After that basic, well, it gets murky and subjective and ever so much more complex. A lot of the subjective preferences there are arm-wavingly discussed in my profile text here on BGG. And, not to short shrift you too badly, I need to get ready for a gamesday with one of the top 18xx players in the world (Todd vander Pluym) who is in the area for a few days…and fascinating as this question is (and it is truly interesting), that’s a time-bounded opportunity and this question isn’t. Sorry.
And finally on the activity of playing games:
I find that face-to-face games provide context and variety which is largely not available in solo study. That alone more than makes face-to-face play worthwhile. Just participating in a game with other actors, and observing those actors, actors not in my mind, suffices a lot of my requirements for playing a game as you say. Much of anything I may think during that time or later will be catalysed and informed by my observation of those actors during the game — which is the great thing about playing games rather than merely thinking about games.
A Euro is a marketing construct that describes a game aimed at the demographic of a young(er) suburban and culturally active/aware couple, possibly with 1-2 kids in the 6-14 age range, who wish to play games as a family or couple and/or socially with a similar couple. This well-defined, identified and understood market is the focus of many designers and publishers.
Another off-hand note that seemed more interesting after I’d noticed I’d written it:
My litmus tests for calling a game “strategic” are something like:
0) Does the game reward continuous planning from the current state out through the end-game starting from before the game’s actual start until the game ends?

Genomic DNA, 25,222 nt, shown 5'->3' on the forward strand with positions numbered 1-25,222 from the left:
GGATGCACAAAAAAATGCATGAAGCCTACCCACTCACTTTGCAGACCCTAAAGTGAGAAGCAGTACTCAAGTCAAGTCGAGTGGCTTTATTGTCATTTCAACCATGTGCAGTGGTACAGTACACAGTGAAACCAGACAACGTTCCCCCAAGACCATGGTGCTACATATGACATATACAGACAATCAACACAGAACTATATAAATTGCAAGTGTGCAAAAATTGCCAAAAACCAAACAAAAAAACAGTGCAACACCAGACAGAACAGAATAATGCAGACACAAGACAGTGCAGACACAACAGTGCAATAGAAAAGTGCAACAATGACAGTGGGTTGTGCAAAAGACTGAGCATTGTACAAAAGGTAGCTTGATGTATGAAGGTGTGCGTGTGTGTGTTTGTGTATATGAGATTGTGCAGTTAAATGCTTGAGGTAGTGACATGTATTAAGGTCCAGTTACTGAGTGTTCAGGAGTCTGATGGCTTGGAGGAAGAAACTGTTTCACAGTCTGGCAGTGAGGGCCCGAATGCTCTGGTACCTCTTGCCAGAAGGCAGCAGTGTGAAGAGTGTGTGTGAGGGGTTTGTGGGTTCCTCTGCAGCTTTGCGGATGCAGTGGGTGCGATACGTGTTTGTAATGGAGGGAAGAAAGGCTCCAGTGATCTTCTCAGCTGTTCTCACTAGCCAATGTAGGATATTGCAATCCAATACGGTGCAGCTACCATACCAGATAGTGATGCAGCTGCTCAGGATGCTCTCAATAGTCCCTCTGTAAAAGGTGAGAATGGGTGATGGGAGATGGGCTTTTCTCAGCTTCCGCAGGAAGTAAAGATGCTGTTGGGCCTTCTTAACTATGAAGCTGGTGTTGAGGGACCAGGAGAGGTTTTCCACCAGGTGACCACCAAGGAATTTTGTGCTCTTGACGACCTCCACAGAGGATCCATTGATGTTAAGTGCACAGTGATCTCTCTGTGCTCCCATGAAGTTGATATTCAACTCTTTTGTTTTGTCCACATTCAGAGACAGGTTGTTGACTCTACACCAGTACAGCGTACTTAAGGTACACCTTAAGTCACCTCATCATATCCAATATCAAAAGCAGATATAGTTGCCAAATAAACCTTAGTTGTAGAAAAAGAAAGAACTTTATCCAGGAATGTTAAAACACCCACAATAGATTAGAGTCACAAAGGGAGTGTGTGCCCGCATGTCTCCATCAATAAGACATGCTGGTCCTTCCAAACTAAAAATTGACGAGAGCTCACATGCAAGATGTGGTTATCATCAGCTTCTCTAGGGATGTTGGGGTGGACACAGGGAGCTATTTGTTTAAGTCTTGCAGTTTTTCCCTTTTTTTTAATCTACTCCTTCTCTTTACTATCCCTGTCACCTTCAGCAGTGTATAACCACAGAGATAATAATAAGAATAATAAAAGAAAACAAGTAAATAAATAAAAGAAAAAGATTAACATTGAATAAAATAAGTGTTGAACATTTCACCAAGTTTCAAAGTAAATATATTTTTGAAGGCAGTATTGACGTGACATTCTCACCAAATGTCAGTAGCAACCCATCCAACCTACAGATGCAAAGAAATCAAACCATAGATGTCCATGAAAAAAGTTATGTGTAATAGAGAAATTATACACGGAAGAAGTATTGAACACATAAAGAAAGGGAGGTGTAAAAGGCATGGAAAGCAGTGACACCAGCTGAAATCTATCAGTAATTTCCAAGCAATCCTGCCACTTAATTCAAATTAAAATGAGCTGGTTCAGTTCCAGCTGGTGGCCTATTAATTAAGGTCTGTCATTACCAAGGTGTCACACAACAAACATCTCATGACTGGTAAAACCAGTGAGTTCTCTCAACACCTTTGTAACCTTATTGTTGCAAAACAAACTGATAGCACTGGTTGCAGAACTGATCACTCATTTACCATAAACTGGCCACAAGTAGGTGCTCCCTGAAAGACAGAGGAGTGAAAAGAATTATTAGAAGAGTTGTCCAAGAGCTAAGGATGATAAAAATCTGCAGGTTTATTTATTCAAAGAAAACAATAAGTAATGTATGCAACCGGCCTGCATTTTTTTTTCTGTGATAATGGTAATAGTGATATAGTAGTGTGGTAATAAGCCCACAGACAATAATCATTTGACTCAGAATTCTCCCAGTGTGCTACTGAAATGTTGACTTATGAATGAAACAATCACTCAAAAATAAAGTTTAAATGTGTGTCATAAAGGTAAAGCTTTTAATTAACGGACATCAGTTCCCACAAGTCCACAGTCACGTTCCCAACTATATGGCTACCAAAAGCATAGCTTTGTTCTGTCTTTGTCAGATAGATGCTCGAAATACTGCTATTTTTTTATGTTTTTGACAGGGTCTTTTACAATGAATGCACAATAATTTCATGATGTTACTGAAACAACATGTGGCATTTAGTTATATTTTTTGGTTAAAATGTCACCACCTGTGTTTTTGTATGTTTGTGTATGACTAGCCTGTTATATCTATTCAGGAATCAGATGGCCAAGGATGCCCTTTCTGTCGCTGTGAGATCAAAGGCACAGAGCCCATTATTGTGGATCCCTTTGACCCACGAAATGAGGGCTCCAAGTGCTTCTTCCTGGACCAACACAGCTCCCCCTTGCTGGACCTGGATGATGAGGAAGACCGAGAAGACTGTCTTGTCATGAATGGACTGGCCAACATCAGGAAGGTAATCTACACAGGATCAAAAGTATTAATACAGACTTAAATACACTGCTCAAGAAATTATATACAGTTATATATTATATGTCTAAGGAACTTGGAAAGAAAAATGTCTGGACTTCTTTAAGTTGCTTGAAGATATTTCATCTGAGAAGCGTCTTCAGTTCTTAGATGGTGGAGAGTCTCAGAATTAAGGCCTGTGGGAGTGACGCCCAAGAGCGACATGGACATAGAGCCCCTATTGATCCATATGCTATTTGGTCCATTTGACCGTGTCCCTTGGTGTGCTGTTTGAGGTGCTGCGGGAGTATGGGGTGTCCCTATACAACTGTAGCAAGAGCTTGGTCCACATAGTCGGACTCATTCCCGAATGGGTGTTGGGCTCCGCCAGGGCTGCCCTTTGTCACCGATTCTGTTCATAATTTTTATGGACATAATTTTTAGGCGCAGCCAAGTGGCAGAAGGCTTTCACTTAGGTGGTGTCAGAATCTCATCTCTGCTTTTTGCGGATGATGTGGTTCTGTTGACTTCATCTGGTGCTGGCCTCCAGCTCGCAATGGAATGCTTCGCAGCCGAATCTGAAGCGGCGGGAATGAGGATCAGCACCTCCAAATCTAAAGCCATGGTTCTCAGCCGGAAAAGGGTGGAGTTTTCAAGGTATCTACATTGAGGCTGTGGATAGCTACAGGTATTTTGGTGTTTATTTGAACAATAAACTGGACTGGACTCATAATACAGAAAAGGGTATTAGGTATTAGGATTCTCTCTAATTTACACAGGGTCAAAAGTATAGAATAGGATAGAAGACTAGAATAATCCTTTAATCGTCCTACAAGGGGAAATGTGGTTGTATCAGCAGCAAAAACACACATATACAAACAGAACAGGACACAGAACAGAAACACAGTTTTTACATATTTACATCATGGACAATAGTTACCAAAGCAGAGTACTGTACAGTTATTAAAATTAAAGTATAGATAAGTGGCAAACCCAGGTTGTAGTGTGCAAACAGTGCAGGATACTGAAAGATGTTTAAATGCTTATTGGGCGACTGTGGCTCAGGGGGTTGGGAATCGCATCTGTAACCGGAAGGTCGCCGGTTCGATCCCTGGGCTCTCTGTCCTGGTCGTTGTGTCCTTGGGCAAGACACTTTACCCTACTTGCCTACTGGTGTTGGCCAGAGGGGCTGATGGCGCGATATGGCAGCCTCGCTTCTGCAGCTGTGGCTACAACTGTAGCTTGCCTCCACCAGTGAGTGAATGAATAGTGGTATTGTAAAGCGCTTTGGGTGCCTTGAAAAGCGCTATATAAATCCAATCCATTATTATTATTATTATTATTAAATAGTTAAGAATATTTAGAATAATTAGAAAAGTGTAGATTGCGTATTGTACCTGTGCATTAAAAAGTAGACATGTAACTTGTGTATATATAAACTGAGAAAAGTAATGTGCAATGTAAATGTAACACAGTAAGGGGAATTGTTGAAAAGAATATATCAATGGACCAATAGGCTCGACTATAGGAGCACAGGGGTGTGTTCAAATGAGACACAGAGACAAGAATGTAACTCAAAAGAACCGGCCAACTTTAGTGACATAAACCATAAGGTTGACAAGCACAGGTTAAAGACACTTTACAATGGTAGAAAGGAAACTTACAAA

1) Does the game also reward a continuous 3-5+ turn detailed look-ahead?
2) Are the decisions made in that detailed look-ahead primarily concerned with support of the continuous end-game planning?
3) Will players that fail to coherently do any of the previous three (necessarily(?)) lose to those that succeed in coherently doing the previous three?
I wrote the following in a rather off-hand manner and found that I’d written rather more than I’d recognised I knew on the benefits of mobs and individual for the species:
Man is prone to witch hunts (and pillories and stocks and coventries, and…). Arguably the tendency toward witch hunts has been a significant contributing factor in the social binding and coherency that enabled our success as a species. We got the benefits of (assumed) individual intelligence and of herd/flock coherence, and that’s a pretty potent mix.
An economic game implements an economy which the players either significantly create or engage in during the course of play. An economy consists of one or more marketplaces in which one or more currencies are exchanged either for goods/resources or other (potential) currencies, and in which the cycle of inputs to conversions to outputs is or can be self-sustaining. A currency is merely a granular entity with variable value which is conceived of as a trade item for other currencies or value goods.
I wrote this a bit ago on BGG and had trouble finding it later, thus I note it here:
It came to me out of the wet dark and leaked ichor down the side of my bureau. By morning it was dead, life having fled from its rends and tears and broken teeth for the crust on the floor. I buried it deep behind the midden and rolled a heavy stone atop to remember its breathing by. I dare not eat the dark apples from the tree that sprang from under the stone.